Archive for the 'Belief' Category

Alternative Realities


Romans Pancs, my friend from what is slated to be the other side of The Wall, observes in an email that a substantial fraction of the US population attends church, where they are fed a steady diet of alternative facts and fake (old) news. Yet not many people seem terribly outraged by this, and in fact churchgoers are widely respected for the power of their fact-free, unconditional faith.

Why, then, all the angst and anger and disrespect for those who place their unconditional faith in the fake news and prophesies purveyed by Donald Trump? Whence the double standard?

I have a separate question, motivated by the same observation: To what extent have the churches, by training people to accept obvious nonsense without blinking, created the condiitions in which Trumpism can flourish?

I’ll be glad to hear your answers to either question, or to both.

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Rock On

rockI don’t trust rocks. Rocks keep fooling me. They sit there looking all solid until you examine them more carefully and find out they’re mostly empty space, with a smattering of charged particles here and there. Then you look a little deeper and find out those charged particles are nothing like they first appeared. They don’t even have locations. Rocks, and their constituents, are nothing at all like they first present themselves. But at least they’re real. I think.

Now here’s what genuinely baffles me: Apparently there are people in this world (and even, occasionally, in the comments section of this blog) who haven’t the slightest doubt about the existence of rocks, galaxies, squirrels, and the rest of the physical universe, but who suddenly turn into hardcore skeptics re the existence of mathematical objects like the natural numbers. (Many of these people, I suspect, are in fact affecting skepticism because of a badly mistaken belief that it makes them look sophisticated. But that’s speculation on my part, so let’s put it aside and take their positions at face value.) I just don’t get this. Why on earth would, say, a scientist, commit to the belief that there’s a physical universe out there but not a mathematical one, when we know that our perceptions of the physical universe demand constant revision, whereas our perceptions of the mathematical universe are largely eternal. My conception of the natural numbers is very close to Euclid’s; my conception of an atom bears almost no resemblance to Demosthenes’s.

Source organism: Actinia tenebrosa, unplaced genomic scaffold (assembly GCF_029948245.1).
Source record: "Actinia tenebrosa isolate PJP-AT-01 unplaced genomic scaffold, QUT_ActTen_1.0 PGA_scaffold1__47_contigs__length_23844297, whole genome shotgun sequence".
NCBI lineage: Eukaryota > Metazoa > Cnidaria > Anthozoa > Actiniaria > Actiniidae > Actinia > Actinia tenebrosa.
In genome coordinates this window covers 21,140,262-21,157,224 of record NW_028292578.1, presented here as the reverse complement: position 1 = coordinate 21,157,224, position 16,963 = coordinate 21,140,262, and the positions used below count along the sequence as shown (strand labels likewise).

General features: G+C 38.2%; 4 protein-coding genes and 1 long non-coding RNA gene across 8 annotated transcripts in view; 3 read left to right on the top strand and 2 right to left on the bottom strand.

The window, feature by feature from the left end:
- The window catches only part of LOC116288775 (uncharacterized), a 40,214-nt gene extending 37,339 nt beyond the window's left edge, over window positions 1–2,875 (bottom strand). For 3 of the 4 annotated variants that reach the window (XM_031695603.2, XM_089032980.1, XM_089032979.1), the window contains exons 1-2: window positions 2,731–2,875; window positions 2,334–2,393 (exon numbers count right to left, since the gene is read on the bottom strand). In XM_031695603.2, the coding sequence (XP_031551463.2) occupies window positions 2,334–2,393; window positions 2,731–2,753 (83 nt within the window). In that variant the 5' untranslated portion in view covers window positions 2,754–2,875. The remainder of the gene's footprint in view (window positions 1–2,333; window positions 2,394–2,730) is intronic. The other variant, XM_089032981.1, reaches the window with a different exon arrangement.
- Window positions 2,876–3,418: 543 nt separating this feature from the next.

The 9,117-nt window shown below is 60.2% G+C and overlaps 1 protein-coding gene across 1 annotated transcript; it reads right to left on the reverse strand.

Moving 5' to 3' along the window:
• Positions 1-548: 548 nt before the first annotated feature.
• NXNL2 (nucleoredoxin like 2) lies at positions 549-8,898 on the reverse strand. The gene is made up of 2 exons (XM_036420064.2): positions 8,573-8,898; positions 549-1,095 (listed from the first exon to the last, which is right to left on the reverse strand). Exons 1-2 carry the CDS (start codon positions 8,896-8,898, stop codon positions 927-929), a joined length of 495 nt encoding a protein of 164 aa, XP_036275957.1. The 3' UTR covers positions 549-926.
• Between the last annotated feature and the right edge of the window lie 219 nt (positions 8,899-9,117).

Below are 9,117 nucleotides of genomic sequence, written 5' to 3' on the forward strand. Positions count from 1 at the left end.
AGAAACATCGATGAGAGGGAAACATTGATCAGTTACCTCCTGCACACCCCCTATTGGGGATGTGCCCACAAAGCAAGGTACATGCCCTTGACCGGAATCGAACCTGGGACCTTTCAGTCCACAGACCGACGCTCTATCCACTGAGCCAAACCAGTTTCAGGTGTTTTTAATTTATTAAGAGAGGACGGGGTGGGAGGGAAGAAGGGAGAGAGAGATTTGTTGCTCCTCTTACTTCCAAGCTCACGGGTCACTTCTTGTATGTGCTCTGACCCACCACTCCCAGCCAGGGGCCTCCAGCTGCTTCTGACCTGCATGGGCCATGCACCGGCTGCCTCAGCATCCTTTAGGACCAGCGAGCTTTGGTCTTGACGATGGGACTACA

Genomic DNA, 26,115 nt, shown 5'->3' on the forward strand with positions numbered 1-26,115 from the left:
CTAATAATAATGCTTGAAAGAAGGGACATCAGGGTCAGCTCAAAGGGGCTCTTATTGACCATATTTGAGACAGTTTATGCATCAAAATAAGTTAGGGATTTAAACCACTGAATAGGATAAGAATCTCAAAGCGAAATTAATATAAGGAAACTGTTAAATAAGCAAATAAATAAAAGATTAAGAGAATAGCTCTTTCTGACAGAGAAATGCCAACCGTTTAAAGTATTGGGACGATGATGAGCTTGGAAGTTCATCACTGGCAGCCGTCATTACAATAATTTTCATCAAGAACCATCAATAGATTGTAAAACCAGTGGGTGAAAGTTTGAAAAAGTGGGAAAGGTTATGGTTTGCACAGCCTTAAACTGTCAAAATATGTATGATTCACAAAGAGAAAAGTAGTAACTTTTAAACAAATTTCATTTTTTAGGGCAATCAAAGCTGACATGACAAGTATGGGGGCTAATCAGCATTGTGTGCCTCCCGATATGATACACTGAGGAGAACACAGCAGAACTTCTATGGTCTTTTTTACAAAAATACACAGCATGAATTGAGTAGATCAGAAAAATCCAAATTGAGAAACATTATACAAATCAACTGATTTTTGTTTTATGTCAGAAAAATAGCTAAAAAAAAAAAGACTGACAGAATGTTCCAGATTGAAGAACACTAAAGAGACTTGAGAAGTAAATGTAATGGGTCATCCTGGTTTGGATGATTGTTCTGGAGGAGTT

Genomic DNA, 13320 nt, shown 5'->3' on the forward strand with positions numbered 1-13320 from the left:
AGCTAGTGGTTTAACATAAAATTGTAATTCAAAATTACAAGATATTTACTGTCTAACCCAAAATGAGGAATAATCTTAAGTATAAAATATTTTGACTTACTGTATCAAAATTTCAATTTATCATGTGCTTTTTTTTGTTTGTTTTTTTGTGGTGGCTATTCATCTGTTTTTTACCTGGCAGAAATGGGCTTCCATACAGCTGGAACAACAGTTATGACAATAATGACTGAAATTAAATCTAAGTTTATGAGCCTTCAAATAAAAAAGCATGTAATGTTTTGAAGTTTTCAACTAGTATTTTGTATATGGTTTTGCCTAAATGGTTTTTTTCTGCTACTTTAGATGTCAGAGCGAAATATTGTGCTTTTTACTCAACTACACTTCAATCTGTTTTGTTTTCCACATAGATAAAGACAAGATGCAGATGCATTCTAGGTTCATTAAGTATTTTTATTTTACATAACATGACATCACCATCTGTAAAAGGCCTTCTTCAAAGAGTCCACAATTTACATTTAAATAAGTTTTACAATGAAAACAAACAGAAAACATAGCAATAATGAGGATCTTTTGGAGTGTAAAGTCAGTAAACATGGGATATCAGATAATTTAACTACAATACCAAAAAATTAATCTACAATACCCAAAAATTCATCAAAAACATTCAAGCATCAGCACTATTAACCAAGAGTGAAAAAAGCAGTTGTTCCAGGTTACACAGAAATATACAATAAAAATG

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Ungodly Ignorance

According to a study by the Pew Forum on Religion and Public Life, forty-five percent of Americans Catholics are unaware that, according their own professed religion, the physical body of Jesus Christ tastes rather like a cracker. Protestants and Jews are equally ignorant of key facts about their own religions, though (at least according to the examples quoted in the New York Times) the gaps in their knowledge were less about theology and more about the roles of historical figures.

I can understand being simultaneously devout and a little hazy on religious history, but I don’t understand how you can be both devout and so hazy about the doctrines of your own church. In the words of Bryan Caplan, who blogged this first:

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For Heaven’s Sake